While shows like Idol, The Voice and Dancing all must rely the judges’ decisions, competitors on ANW control their own destiny. “Their fate lies in their hands,” Weed says. “The results are with them, and some of the best stories kill us. We’ve had these amazing stories, and we’ll do a three-minute profile package, and they fall on the second step. Your heart just goes out to them, but thankfully it’s not like the Olympics, where you have to wait for years. You can come back in a year.”
And that’s just what Brent Steffensen has done. He’s one of the only Americans to come close to the mythical Mount Midoriyama and has been a Ninja Warrior staple since season two. Over the years, Steffensen has seen his star rise as obstacle course racing has become one of the fastest-growing sports around. He believes the show offers much more than reality competition entries like The Voice, Idol and Dancing. “It’s very different in that it requires a diverse background,” he says. “You can’t just be a rock climber or a gymnast or a parkour guy; you have to have a lot of different skills to even come to the course. … You’ve got to be pretty well-rounded to do obstacle courses.”
This year, Steffensen will again go head-to-head with his girlfriend, aspiring ninja Kacy Catanzaro, and says the camaraderie between competitors brings something to American Ninja Warrior that many other reality competition series lack. “There’s some competitiveness, but it’s all very friendly,” he explains. “It’s everybody against the mountain. That’s one thing that’s super cool about Ninja Warrior.”
Catanzaro says women are continuing to make strides on the challenging courses and hopes that this is the year that a female competitor will complete Stage 1. She says the show, whose audience is primarily female, helps inspire women of all ages to get out and train. “American Ninja Warrior is so fun that you don’t realize how taxing it is on your body when you’re doing it and how taxing it is when you’re training leading up to it,” says Catanzaro, who frequently trains alongside Steffensen.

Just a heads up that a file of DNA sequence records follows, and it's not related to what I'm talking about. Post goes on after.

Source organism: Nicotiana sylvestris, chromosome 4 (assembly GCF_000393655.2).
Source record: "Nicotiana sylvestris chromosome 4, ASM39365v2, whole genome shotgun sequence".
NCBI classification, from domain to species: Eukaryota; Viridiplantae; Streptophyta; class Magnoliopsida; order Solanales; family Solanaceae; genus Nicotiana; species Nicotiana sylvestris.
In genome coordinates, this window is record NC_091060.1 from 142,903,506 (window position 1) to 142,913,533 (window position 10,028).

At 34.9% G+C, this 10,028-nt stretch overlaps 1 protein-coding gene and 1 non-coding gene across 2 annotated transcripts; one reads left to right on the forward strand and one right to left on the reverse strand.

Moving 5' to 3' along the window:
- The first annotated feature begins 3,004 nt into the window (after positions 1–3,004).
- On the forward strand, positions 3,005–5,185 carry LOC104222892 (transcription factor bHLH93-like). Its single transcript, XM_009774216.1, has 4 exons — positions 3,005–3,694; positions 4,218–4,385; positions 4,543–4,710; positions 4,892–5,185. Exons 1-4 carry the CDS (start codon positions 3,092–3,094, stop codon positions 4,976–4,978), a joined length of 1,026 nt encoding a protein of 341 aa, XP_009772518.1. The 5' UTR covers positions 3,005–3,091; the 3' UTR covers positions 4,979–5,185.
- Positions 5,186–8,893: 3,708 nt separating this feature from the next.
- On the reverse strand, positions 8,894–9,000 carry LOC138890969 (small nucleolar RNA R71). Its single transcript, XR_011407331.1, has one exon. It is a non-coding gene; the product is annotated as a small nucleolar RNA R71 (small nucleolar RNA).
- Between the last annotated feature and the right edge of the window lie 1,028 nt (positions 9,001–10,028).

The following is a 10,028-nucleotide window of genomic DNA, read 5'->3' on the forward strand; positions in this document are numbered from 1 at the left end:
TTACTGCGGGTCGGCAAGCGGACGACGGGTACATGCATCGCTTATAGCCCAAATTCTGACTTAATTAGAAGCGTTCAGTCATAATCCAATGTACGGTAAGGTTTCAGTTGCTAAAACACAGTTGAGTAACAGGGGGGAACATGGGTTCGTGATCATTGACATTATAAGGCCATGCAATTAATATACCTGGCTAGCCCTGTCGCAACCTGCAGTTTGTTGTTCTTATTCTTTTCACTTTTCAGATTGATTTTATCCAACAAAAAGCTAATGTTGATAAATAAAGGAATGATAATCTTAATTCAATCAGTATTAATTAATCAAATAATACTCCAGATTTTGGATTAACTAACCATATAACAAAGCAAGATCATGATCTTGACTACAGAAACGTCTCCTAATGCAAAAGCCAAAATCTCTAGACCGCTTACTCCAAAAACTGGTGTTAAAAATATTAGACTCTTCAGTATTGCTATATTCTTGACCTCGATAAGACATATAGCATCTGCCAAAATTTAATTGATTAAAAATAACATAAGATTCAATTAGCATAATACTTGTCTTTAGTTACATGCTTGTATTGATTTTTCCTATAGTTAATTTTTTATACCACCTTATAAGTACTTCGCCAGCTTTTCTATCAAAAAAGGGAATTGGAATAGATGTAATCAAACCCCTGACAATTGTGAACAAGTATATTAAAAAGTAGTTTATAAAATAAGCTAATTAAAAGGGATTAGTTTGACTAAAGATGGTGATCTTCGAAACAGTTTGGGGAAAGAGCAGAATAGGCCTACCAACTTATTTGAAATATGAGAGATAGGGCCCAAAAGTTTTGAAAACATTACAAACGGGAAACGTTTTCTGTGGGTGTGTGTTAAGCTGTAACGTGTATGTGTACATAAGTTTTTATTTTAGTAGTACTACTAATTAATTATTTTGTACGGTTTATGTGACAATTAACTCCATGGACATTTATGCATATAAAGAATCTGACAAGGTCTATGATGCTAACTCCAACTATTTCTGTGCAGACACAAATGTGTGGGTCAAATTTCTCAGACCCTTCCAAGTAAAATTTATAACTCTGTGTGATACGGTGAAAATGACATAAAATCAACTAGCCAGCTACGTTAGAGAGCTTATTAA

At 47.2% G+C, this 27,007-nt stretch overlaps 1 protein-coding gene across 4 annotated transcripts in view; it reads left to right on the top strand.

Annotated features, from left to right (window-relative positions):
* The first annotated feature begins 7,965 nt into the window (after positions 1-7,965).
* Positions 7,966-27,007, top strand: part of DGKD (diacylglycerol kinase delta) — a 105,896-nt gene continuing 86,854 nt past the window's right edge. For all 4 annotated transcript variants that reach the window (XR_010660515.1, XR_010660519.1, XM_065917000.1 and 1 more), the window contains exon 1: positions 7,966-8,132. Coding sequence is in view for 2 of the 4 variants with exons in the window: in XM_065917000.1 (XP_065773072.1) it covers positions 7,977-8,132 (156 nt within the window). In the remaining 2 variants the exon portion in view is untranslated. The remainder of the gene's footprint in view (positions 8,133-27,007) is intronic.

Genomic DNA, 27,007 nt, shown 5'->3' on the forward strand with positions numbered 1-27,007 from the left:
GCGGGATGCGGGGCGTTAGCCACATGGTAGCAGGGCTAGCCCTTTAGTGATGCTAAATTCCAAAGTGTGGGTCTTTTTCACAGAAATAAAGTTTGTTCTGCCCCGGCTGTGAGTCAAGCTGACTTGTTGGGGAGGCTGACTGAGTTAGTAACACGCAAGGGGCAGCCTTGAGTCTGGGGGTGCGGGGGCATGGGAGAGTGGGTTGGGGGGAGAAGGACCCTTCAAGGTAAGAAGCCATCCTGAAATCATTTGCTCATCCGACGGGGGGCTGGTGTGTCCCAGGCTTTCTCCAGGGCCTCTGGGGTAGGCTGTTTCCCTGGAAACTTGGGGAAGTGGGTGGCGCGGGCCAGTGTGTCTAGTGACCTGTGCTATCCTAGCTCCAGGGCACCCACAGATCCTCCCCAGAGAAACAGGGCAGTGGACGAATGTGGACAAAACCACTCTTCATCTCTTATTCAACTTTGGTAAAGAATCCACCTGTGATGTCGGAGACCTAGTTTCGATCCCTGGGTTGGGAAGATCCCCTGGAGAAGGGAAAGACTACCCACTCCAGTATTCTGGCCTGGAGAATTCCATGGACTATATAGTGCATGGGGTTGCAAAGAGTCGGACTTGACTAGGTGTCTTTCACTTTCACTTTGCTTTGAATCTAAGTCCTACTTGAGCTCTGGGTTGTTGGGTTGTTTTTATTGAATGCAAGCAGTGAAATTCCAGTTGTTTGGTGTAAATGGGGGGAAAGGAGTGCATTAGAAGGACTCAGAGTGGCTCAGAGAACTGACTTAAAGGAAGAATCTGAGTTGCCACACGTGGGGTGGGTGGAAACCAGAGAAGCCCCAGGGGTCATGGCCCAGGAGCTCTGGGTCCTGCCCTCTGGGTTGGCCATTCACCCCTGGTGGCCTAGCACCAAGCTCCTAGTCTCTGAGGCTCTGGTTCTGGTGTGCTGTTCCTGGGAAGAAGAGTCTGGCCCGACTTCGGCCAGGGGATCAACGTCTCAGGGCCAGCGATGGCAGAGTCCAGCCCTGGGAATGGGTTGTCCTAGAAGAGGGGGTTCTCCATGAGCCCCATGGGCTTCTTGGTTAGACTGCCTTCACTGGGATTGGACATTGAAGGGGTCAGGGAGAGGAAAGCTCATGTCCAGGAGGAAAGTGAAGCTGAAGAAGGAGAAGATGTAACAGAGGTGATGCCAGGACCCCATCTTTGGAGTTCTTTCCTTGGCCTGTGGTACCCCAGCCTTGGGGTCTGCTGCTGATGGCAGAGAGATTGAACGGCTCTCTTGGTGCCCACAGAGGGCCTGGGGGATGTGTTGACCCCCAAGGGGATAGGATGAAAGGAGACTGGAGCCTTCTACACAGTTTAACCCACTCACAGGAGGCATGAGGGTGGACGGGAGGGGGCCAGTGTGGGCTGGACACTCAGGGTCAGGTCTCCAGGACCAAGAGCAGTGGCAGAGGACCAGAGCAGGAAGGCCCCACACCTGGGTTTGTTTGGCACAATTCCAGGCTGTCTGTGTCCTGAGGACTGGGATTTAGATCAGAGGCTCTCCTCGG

As for co-host Matt Iseman, he believes part of the show’s appeal is that nobody has ever won it. “We weren’t sure if the American public was ready for having a show where there was no winner. Everyone says, ‘Who won this year?’ Nobody. Nobody completed the course,” he says, noting the show’s diverse pool of competitors helps it appeal to a broad and diverse viewership.
“Idol has lots of beautiful people, and the age range is more limited,” says Iseman, who pulled a hamstring trying to get up the show’s trademark Warped Wall and went head-first into the water when attempting the jump hang. “With ours, we have Grandpa Ninja — 55-year-old Kelvin Antoine — who is out here with his grandkids, doing the course alongside 18- and 22-year-old parkour phenomenons. We have Navy SEALs and pro athletes, but the majority are average people — milkmen, accountants, schoolteachers — who somehow find time to have a family and train for this. I think it’s hard not to root for them. Once you hear the backstory for somebody, you start pulling for them. Then when they go out on the second quad step, you’re bummed.”
American Ninja Warrior returns Monday, May 26 at 9 p.m. on NBC.